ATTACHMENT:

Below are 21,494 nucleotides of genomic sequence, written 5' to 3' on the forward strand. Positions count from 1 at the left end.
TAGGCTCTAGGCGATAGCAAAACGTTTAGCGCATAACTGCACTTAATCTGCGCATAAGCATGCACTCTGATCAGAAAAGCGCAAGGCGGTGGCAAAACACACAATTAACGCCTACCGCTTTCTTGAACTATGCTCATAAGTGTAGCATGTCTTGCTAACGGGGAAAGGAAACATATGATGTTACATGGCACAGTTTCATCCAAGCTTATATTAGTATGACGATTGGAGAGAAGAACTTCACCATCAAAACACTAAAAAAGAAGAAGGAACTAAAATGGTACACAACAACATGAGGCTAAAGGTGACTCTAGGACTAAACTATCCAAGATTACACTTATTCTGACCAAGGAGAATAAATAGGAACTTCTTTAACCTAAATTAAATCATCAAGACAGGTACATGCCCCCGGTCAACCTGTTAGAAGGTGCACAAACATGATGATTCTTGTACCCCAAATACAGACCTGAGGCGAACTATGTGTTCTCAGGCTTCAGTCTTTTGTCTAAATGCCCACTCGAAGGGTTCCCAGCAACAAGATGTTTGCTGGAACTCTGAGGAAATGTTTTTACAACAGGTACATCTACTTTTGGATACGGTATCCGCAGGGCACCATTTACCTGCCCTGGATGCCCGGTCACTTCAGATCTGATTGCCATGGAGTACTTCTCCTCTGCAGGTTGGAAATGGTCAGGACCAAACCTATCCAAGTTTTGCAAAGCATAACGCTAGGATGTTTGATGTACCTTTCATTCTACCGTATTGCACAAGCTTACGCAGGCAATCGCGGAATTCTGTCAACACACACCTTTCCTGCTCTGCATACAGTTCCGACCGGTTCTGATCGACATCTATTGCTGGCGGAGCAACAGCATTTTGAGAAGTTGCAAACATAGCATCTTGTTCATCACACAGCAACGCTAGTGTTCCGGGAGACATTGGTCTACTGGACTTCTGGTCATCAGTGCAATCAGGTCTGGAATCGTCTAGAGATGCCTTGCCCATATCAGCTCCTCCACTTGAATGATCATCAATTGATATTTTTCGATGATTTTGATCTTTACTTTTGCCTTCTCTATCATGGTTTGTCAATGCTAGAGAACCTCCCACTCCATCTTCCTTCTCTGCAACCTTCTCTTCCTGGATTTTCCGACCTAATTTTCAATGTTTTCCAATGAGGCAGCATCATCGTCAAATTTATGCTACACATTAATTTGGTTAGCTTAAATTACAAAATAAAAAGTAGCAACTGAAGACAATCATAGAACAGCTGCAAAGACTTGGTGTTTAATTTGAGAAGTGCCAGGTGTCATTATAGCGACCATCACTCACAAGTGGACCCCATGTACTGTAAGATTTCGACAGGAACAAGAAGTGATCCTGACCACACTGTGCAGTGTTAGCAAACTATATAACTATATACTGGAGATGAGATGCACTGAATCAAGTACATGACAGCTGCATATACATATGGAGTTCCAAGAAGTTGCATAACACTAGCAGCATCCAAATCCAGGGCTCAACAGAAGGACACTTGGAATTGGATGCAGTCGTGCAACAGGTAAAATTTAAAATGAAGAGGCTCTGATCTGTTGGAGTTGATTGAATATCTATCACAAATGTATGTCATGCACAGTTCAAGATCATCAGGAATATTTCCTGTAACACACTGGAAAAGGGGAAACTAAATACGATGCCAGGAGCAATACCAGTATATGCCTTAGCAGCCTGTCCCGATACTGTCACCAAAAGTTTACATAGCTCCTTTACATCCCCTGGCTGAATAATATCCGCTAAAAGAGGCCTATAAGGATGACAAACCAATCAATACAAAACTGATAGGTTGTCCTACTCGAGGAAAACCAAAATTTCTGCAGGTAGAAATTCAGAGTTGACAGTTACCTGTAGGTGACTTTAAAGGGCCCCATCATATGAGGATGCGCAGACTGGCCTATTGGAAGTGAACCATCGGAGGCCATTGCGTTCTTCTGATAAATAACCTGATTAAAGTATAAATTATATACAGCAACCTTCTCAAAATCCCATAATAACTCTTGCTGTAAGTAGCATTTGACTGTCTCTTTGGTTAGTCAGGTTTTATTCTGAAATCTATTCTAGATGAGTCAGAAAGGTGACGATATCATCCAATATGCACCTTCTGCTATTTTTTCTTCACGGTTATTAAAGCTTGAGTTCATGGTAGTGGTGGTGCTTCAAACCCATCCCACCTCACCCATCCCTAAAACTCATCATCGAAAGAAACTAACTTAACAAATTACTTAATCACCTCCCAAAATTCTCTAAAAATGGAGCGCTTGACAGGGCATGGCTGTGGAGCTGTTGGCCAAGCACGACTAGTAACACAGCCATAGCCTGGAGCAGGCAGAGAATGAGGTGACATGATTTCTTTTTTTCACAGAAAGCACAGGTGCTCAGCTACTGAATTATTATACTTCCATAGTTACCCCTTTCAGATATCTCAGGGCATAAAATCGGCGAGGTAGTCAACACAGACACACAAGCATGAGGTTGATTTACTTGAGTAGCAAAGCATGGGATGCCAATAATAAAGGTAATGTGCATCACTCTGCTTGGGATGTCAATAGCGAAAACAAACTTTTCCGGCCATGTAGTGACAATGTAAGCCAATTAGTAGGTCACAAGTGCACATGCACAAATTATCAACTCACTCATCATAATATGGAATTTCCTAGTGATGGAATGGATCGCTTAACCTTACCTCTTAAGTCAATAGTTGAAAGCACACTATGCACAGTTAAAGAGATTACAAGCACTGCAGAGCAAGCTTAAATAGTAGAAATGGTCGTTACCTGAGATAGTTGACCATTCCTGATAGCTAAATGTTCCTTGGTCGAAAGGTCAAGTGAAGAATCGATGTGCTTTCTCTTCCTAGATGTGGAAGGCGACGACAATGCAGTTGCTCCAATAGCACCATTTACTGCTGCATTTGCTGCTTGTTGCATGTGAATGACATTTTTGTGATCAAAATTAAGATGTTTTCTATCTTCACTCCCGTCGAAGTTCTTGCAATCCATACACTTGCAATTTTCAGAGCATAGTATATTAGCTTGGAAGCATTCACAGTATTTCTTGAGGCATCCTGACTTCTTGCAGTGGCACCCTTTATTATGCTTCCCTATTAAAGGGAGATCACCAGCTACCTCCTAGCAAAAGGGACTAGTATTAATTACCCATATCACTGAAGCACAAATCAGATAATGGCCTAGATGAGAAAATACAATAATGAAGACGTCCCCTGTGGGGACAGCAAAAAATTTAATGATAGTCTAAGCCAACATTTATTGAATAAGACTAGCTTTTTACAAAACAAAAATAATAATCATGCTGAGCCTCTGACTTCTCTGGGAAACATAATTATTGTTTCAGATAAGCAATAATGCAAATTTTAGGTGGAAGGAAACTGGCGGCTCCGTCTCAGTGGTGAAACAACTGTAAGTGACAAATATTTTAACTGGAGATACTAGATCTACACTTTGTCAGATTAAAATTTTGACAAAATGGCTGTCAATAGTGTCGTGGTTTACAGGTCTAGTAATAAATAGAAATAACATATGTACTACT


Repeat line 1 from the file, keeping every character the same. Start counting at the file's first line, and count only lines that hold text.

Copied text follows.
Below are 21,494 nucleotides of genomic sequence, written 5' to 3' on the forward strand. Positions count from 1 at the left end.